The consensus seems to be that the photo below is the best of the bunch, and, with utmost appreciation for the others, I agree with the consensus.
Jim O'Kane was searching for the grave of rocketry pioneer Robert Goddard in Worcester, Mass., and I guess happened to have WHTTWOT in the car with him when he found it. Goddard has been a scientific hero of mine since I did a report on him in junior high school. He was both a solid theoretician and old-fashioned hands-on experimentalist who built liquid-fueled rockets in the 1910s through '30s long before anyone else saw any reason to.
Goddard also took a memorably unfair beating in the press. In a scientific paper published in 1920, Goddard described a design for a rocket and, as an aside, speculated that someday such devices might be able to travel to the Moon. Well. The New York Times mocked him mercilessly for not knowing that a rocket couldn't travel in the vacuum of space because its exhaust would have nothing to push against--an exactly backwards misunderstanding of Newton's law of action and reaction--and concluded that he lacked the most basic scientific education "ladled out daily in high schools." Although anyone who mattered knew that Goddard was right and the Times wrong, he never really got over that insult (and plenty of others like it from reporters eager to make fun of the Moon Man) and withdrew from public view while continuing to develop the science and engineering of rockets. The Times' cute apology to Goddard after Apollo 11 landed on the Moon came 24 years too late. He died in 1945.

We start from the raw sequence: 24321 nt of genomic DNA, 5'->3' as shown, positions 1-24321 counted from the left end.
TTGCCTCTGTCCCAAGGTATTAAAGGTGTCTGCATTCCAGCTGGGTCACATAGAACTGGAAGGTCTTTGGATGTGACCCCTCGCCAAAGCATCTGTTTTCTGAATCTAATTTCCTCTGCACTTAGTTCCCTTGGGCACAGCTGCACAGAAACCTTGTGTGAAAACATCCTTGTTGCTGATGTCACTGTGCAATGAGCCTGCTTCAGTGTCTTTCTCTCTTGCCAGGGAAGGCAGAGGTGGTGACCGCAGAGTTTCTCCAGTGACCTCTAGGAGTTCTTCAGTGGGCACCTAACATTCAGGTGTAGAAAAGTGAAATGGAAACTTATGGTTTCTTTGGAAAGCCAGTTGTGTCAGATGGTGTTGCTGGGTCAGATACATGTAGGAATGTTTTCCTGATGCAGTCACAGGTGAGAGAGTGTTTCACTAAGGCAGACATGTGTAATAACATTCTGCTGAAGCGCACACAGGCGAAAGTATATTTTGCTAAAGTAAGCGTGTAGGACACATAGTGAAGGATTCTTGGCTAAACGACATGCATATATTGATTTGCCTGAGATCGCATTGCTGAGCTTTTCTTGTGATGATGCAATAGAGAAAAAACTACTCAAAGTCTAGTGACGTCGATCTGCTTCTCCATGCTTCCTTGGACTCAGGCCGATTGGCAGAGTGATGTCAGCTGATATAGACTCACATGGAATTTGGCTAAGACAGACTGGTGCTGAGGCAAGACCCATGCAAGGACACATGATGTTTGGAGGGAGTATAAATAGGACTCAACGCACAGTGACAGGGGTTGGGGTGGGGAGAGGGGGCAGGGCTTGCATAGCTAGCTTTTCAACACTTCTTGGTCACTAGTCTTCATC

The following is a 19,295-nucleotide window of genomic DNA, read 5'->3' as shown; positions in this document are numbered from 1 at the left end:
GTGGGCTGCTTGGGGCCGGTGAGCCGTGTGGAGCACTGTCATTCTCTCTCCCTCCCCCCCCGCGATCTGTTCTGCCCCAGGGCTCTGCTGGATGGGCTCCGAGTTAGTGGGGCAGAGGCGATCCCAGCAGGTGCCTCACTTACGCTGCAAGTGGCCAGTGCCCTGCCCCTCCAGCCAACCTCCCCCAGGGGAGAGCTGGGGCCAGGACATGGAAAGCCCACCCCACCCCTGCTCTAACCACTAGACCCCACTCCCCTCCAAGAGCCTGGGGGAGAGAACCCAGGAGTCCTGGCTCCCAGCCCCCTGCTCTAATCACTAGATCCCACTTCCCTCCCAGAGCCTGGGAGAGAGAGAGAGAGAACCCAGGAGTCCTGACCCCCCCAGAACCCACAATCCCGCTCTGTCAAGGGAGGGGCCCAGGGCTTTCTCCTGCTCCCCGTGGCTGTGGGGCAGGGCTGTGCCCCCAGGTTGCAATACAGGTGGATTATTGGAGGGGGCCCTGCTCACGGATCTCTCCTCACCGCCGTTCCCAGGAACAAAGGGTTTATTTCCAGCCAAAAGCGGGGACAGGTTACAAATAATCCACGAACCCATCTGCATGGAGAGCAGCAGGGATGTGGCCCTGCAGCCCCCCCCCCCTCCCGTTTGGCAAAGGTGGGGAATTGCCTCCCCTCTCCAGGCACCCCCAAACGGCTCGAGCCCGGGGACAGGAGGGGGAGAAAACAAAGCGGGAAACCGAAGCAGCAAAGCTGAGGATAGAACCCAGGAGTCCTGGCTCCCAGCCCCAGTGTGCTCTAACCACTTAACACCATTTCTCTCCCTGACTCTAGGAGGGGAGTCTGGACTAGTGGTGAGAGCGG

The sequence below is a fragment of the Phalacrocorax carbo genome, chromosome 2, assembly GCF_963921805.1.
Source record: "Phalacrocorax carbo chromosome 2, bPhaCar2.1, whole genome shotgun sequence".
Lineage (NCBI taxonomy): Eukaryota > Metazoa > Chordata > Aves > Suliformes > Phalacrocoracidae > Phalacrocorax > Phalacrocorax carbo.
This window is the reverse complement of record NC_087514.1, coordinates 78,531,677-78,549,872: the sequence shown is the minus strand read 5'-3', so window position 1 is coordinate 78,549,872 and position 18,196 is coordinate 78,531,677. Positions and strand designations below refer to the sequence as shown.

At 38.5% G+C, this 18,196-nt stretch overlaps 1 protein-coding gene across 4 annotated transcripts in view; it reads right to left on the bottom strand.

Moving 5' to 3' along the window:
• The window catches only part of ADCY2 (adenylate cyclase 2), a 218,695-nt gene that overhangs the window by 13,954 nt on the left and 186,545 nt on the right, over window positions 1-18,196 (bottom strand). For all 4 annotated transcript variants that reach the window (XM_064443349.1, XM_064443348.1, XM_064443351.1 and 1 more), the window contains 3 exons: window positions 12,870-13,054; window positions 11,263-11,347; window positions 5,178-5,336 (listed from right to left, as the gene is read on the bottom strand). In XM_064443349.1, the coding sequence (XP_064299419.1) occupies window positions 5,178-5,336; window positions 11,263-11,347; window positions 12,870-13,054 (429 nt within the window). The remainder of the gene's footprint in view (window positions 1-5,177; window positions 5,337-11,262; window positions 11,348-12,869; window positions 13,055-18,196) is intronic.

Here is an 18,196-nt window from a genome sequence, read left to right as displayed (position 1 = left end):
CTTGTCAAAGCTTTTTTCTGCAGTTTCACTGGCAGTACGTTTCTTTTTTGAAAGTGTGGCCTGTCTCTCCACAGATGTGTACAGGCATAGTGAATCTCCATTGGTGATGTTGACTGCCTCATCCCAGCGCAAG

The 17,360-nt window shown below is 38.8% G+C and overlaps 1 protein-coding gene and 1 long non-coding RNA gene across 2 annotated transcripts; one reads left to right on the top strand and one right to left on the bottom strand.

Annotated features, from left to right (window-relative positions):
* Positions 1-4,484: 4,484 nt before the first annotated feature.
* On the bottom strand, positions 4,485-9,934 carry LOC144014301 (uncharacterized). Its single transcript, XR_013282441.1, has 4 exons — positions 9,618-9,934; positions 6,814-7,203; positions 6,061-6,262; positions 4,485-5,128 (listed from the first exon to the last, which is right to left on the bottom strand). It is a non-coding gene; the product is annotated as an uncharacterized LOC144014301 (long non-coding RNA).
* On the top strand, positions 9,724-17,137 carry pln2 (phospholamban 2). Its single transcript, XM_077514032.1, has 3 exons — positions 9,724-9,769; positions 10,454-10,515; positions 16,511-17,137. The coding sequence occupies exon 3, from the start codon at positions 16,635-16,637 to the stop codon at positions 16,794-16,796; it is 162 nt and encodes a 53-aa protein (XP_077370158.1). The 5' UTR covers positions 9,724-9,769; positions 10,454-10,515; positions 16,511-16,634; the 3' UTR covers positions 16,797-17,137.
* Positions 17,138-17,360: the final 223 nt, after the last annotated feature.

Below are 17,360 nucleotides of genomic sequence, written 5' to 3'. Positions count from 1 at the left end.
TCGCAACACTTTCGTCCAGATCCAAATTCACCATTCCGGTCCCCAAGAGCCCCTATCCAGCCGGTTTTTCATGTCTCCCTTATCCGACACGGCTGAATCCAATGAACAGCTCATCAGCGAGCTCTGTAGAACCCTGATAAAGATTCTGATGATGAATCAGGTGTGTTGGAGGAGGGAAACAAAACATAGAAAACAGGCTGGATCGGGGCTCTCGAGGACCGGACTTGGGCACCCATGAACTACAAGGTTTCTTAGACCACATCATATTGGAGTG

As I mentioned on the photo's Facebook caption, opening this picture from Jim took my breath away for a second. I don't mention Goddard in WHTTWOT--his real pioneering work was done before my story opens in 1939--but his influence runs all the way through it. We can add my book to the long, long list of things that wouldn't have been possible without him. Jim's picture means a lot to me.
a rocket fueled by gasoline and liquid oxygen in 1926.